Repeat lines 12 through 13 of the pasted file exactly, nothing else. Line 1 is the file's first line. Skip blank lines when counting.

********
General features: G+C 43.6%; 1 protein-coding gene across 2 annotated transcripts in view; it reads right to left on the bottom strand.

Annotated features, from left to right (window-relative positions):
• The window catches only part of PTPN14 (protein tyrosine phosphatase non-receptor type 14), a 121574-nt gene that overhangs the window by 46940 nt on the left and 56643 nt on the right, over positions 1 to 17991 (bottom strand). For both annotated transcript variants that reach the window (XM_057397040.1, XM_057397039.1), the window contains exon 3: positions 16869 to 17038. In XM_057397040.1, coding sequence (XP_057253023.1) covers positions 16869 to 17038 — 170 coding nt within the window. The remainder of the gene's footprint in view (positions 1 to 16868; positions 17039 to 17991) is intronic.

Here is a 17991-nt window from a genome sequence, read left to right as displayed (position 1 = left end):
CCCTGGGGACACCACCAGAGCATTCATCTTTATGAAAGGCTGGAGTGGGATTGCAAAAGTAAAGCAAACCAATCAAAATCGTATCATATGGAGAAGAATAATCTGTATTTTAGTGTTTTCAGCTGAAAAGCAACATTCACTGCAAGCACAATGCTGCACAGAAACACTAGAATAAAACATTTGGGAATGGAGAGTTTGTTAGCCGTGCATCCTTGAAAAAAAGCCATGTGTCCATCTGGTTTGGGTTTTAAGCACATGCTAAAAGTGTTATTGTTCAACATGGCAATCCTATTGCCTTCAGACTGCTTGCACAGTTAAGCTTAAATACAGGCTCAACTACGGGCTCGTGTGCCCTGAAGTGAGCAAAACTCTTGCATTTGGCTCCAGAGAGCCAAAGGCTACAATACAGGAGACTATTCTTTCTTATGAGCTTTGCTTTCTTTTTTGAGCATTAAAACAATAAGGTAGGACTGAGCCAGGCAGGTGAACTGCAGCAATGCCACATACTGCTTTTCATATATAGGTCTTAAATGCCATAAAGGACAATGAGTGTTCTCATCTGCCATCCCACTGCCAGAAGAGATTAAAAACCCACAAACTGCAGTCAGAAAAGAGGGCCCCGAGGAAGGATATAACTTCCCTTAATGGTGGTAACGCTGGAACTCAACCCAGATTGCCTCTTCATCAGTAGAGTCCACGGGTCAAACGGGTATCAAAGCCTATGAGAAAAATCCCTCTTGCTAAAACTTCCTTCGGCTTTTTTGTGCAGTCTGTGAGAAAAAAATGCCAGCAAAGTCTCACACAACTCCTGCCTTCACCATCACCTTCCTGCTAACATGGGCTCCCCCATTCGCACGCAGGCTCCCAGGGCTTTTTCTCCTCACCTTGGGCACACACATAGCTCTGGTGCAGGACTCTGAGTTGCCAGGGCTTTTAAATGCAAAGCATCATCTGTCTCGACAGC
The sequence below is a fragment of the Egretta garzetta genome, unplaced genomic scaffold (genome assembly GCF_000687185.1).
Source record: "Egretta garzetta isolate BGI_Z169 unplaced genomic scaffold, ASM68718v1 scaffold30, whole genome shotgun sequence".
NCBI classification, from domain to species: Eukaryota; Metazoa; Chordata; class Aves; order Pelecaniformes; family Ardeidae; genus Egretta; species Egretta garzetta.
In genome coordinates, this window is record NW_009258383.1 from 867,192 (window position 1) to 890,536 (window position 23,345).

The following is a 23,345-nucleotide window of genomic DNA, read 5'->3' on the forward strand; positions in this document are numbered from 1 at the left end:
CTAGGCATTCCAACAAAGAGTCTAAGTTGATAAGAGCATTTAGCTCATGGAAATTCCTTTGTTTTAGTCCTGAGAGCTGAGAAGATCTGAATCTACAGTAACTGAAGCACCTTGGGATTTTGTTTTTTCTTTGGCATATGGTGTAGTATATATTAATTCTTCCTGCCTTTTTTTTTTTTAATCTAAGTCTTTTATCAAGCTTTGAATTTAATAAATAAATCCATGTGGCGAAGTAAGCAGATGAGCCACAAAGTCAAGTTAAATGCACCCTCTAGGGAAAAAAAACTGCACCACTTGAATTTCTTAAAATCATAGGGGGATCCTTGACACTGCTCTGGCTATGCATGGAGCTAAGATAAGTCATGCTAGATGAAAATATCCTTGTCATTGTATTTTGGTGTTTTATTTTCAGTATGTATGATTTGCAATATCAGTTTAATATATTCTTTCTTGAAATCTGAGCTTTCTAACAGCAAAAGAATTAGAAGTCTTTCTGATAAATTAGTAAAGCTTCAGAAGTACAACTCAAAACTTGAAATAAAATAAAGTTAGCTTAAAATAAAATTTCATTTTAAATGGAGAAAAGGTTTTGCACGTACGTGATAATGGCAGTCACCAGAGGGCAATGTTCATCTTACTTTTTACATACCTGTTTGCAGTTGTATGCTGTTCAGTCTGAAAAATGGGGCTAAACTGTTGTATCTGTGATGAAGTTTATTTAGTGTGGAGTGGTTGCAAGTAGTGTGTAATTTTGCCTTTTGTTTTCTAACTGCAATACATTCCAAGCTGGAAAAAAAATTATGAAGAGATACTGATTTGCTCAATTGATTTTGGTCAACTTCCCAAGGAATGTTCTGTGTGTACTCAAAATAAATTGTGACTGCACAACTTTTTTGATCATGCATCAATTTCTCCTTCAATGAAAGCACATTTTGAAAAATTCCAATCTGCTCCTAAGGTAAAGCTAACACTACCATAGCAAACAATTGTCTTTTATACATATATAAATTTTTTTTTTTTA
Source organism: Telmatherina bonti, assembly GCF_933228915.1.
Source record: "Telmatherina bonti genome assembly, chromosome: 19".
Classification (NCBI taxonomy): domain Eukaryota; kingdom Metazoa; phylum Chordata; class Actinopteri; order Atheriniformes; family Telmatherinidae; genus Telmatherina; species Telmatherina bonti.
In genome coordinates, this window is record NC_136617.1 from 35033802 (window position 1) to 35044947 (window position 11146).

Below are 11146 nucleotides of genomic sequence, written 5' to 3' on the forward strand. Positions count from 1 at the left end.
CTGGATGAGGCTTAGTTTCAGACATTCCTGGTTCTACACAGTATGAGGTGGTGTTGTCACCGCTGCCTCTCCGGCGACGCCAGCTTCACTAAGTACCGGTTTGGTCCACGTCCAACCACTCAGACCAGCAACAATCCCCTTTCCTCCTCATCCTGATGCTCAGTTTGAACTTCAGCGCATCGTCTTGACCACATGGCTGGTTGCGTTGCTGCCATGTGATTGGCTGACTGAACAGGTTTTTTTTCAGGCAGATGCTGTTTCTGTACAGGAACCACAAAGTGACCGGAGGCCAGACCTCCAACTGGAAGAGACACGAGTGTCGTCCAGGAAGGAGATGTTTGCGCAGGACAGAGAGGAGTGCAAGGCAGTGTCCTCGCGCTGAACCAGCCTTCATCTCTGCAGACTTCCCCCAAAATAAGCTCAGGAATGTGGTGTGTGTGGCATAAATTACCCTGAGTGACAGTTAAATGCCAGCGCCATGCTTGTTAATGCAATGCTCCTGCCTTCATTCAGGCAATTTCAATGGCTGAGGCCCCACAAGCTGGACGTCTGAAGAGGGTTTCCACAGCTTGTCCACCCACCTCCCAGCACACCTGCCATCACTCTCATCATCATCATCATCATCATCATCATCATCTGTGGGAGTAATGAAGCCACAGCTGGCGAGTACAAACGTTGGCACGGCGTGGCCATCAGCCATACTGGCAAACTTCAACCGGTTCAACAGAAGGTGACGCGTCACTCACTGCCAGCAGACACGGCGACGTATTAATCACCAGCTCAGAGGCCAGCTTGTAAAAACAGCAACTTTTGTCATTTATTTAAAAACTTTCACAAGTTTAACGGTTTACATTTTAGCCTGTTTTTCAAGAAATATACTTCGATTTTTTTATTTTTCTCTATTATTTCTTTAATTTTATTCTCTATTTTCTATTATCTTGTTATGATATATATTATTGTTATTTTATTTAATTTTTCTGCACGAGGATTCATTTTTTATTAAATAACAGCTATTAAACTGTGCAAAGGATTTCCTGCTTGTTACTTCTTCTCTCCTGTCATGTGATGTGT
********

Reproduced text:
Source organism: Telmatherina bonti, assembly GCF_933228915.1.
Source record: "Telmatherina bonti genome assembly, chromosome: 19".